Badger saved from horror death in sludge tank

by Scott Douglas

Tuesday, February 17th, 2009

A wild badger

When it came to Scottish Water workers Bill Gracie and Jim Gardiner going above and beyond the call of duty the answer was in front of them – in black and white.

On a routine inspection of the Drongan Waste Water Treatment Works in Ayrshire the duo discovered a badger, which had fallen into a 10 foot deep sludge tank.

The animal was curled up asleep, having spent the night trapped in the wet well. The creature had fallen into the well during his nocturnal wanderings.

The tank is surrounded by barriers for the health and safety of staff, but the badger slipped past these as he continued on his night-time foray through the works.

Treatment Team Leader Bill Gracie was at first shocked but adrenaline soon kicked in:

“We couldn’t believe it when we looked down in to the tank and there was this little ball of black and white fur curled up asleep. Once we’d gotten over the shock the next thing we asked ourselves was how do we get him out?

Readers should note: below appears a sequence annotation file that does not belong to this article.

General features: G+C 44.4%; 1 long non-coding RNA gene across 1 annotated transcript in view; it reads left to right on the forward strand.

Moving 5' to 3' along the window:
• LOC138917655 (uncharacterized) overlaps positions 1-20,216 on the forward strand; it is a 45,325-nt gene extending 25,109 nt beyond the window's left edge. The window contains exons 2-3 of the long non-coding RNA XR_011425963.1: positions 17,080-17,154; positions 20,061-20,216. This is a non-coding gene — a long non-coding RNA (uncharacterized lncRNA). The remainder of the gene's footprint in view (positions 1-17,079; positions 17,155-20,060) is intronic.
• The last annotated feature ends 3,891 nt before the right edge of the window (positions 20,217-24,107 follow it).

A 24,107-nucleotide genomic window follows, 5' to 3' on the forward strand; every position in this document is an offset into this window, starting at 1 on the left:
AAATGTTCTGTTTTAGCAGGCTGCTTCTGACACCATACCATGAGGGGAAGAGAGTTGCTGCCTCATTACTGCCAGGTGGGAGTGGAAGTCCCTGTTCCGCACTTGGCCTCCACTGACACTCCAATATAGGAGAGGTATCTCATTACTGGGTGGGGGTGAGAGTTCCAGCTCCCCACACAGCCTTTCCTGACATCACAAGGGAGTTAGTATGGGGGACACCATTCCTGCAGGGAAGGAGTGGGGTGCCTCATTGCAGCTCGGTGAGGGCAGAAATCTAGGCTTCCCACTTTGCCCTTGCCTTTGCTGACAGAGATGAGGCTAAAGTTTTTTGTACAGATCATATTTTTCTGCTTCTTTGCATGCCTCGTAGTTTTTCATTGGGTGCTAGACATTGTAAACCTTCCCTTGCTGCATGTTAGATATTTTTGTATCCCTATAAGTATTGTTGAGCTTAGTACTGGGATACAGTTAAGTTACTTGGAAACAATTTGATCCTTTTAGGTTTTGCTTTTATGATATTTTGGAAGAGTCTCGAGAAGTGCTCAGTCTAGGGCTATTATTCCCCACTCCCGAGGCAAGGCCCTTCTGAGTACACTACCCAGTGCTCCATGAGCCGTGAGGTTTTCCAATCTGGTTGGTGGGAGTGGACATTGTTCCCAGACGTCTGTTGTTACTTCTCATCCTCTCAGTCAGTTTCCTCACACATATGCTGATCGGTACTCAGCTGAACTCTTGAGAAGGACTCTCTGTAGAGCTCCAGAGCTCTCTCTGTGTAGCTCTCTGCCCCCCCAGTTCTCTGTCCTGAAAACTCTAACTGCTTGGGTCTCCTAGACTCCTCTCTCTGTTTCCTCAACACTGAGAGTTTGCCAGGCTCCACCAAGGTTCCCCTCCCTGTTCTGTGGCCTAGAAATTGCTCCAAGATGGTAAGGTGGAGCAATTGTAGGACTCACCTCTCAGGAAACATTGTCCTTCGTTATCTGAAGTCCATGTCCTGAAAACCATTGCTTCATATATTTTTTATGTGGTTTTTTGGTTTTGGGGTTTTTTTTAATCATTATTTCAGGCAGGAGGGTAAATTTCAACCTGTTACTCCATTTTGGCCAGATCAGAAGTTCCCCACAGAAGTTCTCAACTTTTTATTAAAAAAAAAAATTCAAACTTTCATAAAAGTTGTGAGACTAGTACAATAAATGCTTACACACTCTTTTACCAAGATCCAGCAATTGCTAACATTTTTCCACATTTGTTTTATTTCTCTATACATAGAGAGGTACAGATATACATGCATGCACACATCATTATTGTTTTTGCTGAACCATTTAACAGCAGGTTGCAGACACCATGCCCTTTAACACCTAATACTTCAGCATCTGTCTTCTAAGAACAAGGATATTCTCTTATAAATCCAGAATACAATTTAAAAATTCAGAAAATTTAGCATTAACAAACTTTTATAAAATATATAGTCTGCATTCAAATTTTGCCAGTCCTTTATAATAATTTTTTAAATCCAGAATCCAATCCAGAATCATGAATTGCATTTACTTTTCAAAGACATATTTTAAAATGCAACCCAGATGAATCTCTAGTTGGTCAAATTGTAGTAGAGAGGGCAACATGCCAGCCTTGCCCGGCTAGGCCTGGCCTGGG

“After a round of phone calls to different animal welfare charities we eventually got in touch with the SSPCA, who sent a nice girl out to rescue the badger. He was heavier than he looked and Jim and I were asked to lend a hand.”

Bill slipped the grappling hook over the badger’s neck and together he and Jim lifted the creature onto a landing net.

Jim Gardiner added:”You would think he would be grateful to be rescued, but I think he was just a bit grumpy from us disturbing his sleep and probably a little bit bruised from having fallen 10 feet down into the wet well.

“He was hissing, spitting and grunting and his claws were flailing about wildly, but he calmed down when he realised we were trying to help and he eventually wandered off none the worse for wear.”

The rescue was a group effort all round, with Bill and Jim playing their part in releasing the badger back into the wilds of South Ayrshire.

Scottish SPCA Chief Inspector Hamish Mackintosh said: “It is always very rewarding when we are able to rescue and release an animal in distress.

“In this particular case the badger was well and truly stuck and completely dependant on the quick thinking of the Scottish Water workers who discovered him and our ambulance driver who attended the call.

“On examination he was found to be uninjured and was released back in to the wild, none the worse for his ordeal.

“The men did the right thing in contacting us quickly. Our advice to anyone who discovers an injured or distressed animal is to call the Scottish SPCA Animal Helpline on 03000 999 999.”

 ENDS

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